If you’ve ever bothered to read a food label on your average package of grocery aisle cookies, you’ll notice a sneaky little column called Trans Fats. And you should care when you see these notorious heart-cloggers.

We won’t bore you with the medical details, but it should make you rethink that fast food binge when we tell you the U.S. banned artificial trans fats in 2013 in order to prevent 7,000 deaths from heart disease and up to 20,000 heart attacks EACH YEAR. How are these fats still legal in Canada?!?!

But while our Great Nation hums and haws about saving us from these heart-ruining bastards, we thought we’d give you a heads up on what you’re really putting into your body.

First off, it’s important to stress that not all trans fats are bad, okay. Up to 20% of trans fats in the average diet are naturally occurring mostly from animal fats and dairy products. But that’s not what we’re chewing on here. Unlike other fats in food, artificial trans fat—also called trans-fatty acids—both raises your LDL (“bad”) cholesterol and lowers your HDL (“good”) cholesterol. These man-made fats end up in a lot of processed foods like biscuits, cereal, cake, pastries, chips and other preserved snacks. They work well for profit-conscious manufacturers by increasing the shelf life of food and holding fried foods together, but they’re a nightmare on your system.

Doctors in the U.K. have concluded there’s actually no “safe” level of artificial trans fats in your diet. Eat them and your risk of heart disease spikes 2.5 to 10 times higher than if you stick solely to natural trans fats. You’ll also be looking at a higher risk of type 2 diabetes, inflammation in the body and several chronic diseases. Still feel like that take-out window cheeseburger?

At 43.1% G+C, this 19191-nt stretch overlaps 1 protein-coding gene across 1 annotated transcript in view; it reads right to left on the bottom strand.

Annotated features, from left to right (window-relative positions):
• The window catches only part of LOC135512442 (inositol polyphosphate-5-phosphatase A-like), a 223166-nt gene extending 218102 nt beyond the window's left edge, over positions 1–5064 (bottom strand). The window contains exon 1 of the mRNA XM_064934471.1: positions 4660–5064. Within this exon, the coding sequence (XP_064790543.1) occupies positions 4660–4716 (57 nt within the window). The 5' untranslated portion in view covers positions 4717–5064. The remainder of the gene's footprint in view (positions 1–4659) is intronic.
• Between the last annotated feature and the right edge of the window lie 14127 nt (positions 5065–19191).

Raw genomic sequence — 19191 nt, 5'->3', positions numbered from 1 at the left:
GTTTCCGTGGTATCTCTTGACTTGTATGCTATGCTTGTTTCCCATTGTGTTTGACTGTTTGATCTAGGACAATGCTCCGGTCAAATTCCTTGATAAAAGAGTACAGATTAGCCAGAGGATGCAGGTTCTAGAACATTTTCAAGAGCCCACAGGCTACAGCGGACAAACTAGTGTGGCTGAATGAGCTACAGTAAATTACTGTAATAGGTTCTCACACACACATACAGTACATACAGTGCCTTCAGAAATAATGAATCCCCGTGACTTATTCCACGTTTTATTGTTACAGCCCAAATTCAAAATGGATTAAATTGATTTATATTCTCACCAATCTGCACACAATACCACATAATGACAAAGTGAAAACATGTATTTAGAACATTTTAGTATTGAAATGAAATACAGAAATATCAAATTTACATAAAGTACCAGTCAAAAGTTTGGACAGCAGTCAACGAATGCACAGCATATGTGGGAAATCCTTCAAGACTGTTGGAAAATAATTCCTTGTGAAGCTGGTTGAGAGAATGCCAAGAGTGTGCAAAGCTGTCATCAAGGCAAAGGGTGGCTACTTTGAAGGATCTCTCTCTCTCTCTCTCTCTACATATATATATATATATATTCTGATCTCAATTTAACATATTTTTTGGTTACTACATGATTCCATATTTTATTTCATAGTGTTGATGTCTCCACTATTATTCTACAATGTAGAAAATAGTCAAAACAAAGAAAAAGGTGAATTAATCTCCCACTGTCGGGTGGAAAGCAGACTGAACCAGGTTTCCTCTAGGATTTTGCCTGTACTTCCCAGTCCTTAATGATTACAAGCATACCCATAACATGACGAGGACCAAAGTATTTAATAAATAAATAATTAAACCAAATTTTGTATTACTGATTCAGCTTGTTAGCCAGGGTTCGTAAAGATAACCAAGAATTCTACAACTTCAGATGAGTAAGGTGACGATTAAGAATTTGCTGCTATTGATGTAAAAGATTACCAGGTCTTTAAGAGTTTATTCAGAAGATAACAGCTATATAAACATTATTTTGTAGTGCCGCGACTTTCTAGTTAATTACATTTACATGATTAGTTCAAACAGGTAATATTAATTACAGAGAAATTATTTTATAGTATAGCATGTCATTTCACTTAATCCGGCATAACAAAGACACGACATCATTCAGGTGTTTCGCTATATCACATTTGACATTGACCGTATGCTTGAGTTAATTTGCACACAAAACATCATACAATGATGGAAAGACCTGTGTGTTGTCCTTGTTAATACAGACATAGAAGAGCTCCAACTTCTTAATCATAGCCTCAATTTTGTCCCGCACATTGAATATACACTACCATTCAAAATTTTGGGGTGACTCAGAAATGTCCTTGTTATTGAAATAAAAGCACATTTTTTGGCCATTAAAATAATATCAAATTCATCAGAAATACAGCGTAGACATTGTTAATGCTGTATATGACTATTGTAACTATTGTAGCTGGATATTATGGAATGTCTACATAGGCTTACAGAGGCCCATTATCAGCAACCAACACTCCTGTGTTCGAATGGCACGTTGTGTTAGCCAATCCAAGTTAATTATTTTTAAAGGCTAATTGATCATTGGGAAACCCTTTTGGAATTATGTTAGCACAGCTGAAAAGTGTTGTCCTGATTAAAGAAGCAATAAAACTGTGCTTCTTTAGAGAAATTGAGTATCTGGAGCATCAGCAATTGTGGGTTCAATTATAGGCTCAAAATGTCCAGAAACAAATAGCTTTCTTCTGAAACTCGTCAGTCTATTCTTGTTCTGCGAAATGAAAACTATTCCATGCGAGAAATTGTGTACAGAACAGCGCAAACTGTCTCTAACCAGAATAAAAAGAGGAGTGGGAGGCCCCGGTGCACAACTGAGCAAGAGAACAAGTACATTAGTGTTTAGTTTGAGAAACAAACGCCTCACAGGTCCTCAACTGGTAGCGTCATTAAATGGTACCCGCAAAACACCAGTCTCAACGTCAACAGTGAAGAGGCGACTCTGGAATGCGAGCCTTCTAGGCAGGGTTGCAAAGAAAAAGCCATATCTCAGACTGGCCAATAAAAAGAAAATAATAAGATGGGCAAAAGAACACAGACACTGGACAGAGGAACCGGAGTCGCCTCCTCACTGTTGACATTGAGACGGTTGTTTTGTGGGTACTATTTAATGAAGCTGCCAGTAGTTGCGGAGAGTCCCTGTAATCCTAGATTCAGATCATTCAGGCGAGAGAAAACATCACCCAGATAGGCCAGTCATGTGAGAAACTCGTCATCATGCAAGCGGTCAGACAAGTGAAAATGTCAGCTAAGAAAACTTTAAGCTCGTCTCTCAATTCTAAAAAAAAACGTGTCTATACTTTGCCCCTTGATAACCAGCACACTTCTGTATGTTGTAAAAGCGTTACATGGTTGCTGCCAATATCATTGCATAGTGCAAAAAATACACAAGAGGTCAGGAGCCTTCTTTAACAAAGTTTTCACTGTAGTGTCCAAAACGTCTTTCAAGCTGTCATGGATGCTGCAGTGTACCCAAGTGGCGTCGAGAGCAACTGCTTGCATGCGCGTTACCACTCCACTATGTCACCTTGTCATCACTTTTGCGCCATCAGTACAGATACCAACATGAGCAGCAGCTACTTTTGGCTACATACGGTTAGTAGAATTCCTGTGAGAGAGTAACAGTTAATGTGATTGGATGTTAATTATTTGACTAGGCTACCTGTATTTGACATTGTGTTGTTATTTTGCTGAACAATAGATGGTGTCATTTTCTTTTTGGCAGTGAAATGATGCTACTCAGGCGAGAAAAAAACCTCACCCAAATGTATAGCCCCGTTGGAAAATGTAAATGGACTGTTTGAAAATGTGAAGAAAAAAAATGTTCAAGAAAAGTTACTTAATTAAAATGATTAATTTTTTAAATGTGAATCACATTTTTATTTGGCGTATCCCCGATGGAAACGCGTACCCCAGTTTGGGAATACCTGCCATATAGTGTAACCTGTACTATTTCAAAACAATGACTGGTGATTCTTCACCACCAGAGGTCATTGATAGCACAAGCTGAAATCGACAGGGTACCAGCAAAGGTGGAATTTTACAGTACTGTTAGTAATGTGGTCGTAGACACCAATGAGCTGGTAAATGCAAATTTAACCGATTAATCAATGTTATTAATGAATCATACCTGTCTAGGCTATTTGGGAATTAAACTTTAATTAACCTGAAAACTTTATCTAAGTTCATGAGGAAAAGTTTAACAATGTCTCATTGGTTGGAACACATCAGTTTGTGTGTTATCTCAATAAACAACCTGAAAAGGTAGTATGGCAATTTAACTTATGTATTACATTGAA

A lot of food giants like Kraft and Nabisco started nixing trans fats in their food long before ‘Merica implemented their 2013 ban, but that doesn’t mean every manufacturer is voluntarily following suit. To Canada’s credit, we were the first country to require trans fat levels be included on our stalwart Nutrition Facts Table. So at least we know when we’re making a crappy decision (a lot of countries don’t).

So now that you know about this nasty foodstuff, you’ve got an obligation to your body – trans fat be gone! (If you have a cheat day and pound an extra-large fries, we’ll forgive you. Just be smart about it.)

Tips for avoiding trans fats:

  • Avoid fast food, high- and full-fat margarine and some baked goods like donuts, pastries and biscuits.
  • Pick grilled, lean meats without the skin over fried food. Try a side salad instead of fries.
  • Use fat-free or low-fat dairy products (room-temp creamers can sometimes contain hidden trans fats, so best to avoid if you can.)


Trans Fats: The Health Burden.

Why trans fats should be banned, The Guardian.